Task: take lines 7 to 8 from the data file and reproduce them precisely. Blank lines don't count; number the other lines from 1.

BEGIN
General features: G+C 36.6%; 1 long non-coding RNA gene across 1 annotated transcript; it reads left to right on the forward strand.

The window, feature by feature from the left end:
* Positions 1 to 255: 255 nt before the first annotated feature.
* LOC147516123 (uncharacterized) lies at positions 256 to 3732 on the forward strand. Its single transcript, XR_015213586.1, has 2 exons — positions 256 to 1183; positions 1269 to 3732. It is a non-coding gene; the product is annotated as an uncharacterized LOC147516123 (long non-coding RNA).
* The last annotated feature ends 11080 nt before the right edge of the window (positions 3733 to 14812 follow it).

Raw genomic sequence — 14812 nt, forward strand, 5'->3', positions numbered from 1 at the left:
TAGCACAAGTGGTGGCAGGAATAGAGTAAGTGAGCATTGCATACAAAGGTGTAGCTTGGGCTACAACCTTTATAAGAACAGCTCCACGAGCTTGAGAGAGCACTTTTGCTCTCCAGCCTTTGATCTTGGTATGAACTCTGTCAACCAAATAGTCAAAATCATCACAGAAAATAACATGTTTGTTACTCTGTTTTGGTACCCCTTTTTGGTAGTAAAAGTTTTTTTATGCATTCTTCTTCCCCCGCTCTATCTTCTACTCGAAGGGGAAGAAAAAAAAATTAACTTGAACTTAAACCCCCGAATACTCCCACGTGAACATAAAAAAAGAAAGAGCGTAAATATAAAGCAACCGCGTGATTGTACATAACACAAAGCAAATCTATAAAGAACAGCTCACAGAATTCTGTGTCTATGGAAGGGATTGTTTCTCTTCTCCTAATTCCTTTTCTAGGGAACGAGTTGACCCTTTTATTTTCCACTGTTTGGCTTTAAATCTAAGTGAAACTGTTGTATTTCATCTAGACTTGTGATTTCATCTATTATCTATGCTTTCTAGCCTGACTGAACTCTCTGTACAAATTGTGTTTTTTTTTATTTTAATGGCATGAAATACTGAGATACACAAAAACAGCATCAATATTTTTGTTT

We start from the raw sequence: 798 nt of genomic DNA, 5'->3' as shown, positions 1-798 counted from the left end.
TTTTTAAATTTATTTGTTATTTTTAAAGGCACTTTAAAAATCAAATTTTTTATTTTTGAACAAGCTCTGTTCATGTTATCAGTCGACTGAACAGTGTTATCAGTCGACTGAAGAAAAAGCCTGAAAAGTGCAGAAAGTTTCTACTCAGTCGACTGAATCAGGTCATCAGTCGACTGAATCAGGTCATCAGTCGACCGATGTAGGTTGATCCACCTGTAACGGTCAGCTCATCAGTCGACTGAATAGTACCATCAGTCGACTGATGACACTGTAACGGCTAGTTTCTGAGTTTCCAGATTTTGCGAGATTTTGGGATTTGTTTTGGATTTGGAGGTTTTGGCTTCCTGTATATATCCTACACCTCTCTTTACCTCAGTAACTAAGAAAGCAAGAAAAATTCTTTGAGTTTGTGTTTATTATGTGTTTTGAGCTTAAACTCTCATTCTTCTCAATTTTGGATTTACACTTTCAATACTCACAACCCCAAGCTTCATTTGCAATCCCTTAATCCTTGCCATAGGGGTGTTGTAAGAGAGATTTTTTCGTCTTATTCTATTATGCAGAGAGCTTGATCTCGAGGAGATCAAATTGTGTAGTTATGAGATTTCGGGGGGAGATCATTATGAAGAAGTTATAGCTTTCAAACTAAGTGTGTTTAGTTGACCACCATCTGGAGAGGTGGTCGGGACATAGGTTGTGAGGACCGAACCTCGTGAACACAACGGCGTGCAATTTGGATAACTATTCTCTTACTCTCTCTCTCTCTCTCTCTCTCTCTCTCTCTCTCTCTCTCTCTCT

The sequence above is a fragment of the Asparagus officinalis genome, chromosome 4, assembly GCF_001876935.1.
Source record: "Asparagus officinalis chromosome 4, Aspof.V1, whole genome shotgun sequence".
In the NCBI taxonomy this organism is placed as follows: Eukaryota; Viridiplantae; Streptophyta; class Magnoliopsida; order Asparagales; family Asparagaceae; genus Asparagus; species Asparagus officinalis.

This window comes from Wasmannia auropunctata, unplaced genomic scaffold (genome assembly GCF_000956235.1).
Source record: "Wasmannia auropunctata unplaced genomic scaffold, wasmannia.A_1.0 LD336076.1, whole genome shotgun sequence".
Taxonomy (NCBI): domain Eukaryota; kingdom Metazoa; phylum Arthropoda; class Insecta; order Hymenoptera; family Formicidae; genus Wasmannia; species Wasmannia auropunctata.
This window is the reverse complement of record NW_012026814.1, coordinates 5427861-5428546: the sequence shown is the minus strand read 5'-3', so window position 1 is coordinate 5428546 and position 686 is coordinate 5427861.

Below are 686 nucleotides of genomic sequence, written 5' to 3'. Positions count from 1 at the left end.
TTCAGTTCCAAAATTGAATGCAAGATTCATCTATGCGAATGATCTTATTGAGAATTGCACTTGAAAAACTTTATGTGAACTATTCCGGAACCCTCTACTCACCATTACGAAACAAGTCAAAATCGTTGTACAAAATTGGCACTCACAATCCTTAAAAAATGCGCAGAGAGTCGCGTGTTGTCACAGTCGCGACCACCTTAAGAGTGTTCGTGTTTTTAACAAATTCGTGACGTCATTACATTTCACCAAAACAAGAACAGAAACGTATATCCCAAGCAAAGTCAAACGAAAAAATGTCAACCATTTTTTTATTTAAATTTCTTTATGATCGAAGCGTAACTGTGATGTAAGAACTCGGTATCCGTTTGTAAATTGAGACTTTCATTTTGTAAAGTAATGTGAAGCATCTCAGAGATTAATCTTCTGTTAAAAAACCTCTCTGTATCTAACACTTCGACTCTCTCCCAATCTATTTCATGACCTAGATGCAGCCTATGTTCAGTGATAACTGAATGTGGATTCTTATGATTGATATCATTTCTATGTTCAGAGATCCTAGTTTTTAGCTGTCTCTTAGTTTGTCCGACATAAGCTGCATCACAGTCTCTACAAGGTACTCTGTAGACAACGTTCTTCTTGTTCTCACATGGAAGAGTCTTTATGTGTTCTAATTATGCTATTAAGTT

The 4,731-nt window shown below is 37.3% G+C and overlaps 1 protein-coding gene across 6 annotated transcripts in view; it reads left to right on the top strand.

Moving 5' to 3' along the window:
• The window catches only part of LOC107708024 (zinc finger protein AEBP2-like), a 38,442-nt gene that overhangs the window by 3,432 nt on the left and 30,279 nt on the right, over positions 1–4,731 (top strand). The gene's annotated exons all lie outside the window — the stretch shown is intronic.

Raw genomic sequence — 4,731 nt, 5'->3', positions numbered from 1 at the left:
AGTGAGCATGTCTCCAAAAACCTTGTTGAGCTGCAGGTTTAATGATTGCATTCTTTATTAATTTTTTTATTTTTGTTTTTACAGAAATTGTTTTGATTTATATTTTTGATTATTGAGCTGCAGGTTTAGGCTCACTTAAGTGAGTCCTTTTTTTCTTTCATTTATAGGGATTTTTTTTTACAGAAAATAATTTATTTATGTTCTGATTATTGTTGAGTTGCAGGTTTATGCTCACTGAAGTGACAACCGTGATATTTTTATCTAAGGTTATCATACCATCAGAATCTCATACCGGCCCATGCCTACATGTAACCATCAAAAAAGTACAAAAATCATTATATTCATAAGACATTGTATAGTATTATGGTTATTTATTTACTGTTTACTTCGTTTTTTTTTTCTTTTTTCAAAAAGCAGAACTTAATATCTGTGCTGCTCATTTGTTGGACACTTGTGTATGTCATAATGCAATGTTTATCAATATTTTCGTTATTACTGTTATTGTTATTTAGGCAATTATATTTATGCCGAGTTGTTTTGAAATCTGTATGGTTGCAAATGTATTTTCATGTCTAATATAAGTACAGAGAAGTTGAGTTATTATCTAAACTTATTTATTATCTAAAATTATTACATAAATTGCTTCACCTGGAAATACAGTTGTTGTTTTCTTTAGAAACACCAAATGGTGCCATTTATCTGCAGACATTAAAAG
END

TAGCACAAGTGGTGGCAGGAATAGAGTAAGTGAGCATTGCATACAAAGGTGTAGCTTGGGCTACAACCTTTATAAGAACAGCTCCACGAGCTTGAGAGAGCACTTTTGCTCTCCAGCCTTTGATCTTGGTATGAACTCTGTCAACCAAATAGTCAAAATCATCACAGAAAATAACATGTTTGTTACTCTGTTTTGGTACCCCTTTTTGGTAGTAAAAGTTTTTTTATGCATTCTTCTTCCCCCGCTCTATCTTCTACTCGAAGGGGAAGAAAAAAAAATTAACTTGAACTTAAACCCCCGAATACTCCCACGTGAACATAAAAAAAGAAAGAGCGTAAATATAAAGCAACCGCGTGATTGTACATAACACAAAGCAAATCTATAAAGAACAGCTCACAGAATTCTGTGTCTATGGAAGGGATTGTTTCTCTTCTCCTAATTCCTTTTCTAGGGAACGAGTTGACCCTTTTATTTTCCACTGTTTGGCTTTAAATCTAAGTGAAACTGTTGTATTTCATCTAGACTTGTGATTTCATCTATTATCTATGCTTTCTAGCCTGACTGAACTCTCTGTACAAATTGTGTTTTTTTTTATTTTAATGGCATGAAATACTGAGATACACAAAAACAGCATCAATATTTTTGTTT

We start from the raw sequence: 798 nt of genomic DNA, 5'->3' as shown, positions 1-798 counted from the left end.